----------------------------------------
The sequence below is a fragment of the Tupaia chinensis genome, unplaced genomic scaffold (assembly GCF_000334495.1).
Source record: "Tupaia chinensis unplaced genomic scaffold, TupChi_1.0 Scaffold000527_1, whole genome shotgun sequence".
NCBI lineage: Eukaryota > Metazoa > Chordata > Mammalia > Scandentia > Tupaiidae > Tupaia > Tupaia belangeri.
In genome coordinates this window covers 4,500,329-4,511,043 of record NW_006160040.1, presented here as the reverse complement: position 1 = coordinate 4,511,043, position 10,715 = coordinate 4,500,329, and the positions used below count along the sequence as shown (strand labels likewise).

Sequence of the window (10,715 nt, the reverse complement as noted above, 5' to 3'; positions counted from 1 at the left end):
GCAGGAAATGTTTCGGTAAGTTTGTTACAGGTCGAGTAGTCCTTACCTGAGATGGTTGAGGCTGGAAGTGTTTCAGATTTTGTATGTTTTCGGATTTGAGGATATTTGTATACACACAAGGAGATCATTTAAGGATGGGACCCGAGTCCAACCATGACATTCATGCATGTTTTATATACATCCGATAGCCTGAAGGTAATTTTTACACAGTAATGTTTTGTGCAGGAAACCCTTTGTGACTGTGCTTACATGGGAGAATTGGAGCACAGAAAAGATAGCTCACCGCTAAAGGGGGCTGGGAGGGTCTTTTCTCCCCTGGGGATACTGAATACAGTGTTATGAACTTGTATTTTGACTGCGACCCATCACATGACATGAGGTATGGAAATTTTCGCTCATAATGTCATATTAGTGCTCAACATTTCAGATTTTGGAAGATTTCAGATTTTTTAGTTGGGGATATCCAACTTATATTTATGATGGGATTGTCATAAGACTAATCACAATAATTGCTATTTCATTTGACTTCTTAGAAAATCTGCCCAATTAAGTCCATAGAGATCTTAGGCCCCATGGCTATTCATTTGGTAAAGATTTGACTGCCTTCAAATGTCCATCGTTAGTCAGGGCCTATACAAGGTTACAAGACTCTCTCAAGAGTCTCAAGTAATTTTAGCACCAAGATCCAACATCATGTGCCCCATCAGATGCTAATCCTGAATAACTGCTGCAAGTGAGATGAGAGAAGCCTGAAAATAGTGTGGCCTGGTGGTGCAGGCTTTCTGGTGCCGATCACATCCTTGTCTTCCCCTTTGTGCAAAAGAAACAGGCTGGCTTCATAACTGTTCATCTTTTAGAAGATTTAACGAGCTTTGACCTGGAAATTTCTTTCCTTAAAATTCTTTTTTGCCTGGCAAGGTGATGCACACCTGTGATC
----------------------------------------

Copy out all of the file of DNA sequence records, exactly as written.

The sequence below is a fragment of the Tupaia chinensis genome, unplaced genomic scaffold (assembly GCF_000334495.1).
Source record: "Tupaia chinensis unplaced genomic scaffold, TupChi_1.0 Scaffold000527_1, whole genome shotgun sequence".
NCBI lineage: Eukaryota > Metazoa > Chordata > Mammalia > Scandentia > Tupaiidae > Tupaia > Tupaia belangeri.
In genome coordinates this window covers 4,500,329-4,511,043 of record NW_006160040.1, presented here as the reverse complement: position 1 = coordinate 4,511,043, position 10,715 = coordinate 4,500,329, and the positions used below count along the sequence as shown (strand labels likewise).

Sequence of the window (10,715 nt, the reverse complement as noted above, 5' to 3'; positions counted from 1 at the left end):
GCAGGAAATGTTTCGGTAAGTTTGTTACAGGTCGAGTAGTCCTTACCTGAGATGGTTGAGGCTGGAAGTGTTTCAGATTTTGTATGTTTTCGGATTTGAGGATATTTGTATACACACAAGGAGATCATTTAAGGATGGGACCCGAGTCCAACCATGACATTCATGCATGTTTTATATACATCCGATAGCCTGAAGGTAATTTTTACACAGTAATGTTTTGTGCAGGAAACCCTTTGTGACTGTGCTTACATGGGAGAATTGGAGCACAGAAAAGATAGCTCACCGCTAAAGGGGGCTGGGAGGGTCTTTTCTCCCCTGGGGATACTGAATACAGTGTTATGAACTTGTATTTTGACTGCGACCCATCACATGACATGAGGTATGGAAATTTTCGCTCATAATGTCATATTAGTGCTCAACATTTCAGATTTTGGAAGATTTCAGATTTTTTAGTTGGGGATATCCAACTTATATTTATGATGGGATTGTCATAAGACTAATCACAATAATTGCTATTTCATTTGACTTCTTAGAAAATCTGCCCAATTAAGTCCATAGAGATCTTAGGCCCCATGGCTATTCATTTGGTAAAGATTTGACTGCCTTCAAATGTCCATCGTTAGTCAGGGCCTATACAAGGTTACAAGACTCTCTCAAGAGTCTCAAGTAATTTTAGCACCAAGATCCAACATCATGTGCCCCATCAGATGCTAATCCTGAATAACTGCTGCAAGTGAGATGAGAGAAGCCTGAAAATAGTGTGGCCTGGTGGTGCAGGCTTTCTGGTGCCGATCACATCCTTGTCTTCCCCTTTGTGCAAAAGAAACAGGCTGGCTTCATAACTGTTCATCTTTTAGAAGATTTAACGAGCTTTGACCTGGAAATTTCTTTCCTTAAAATTCTTTTTTGCCTGGCAAGGTGATGCACACCTGTGATC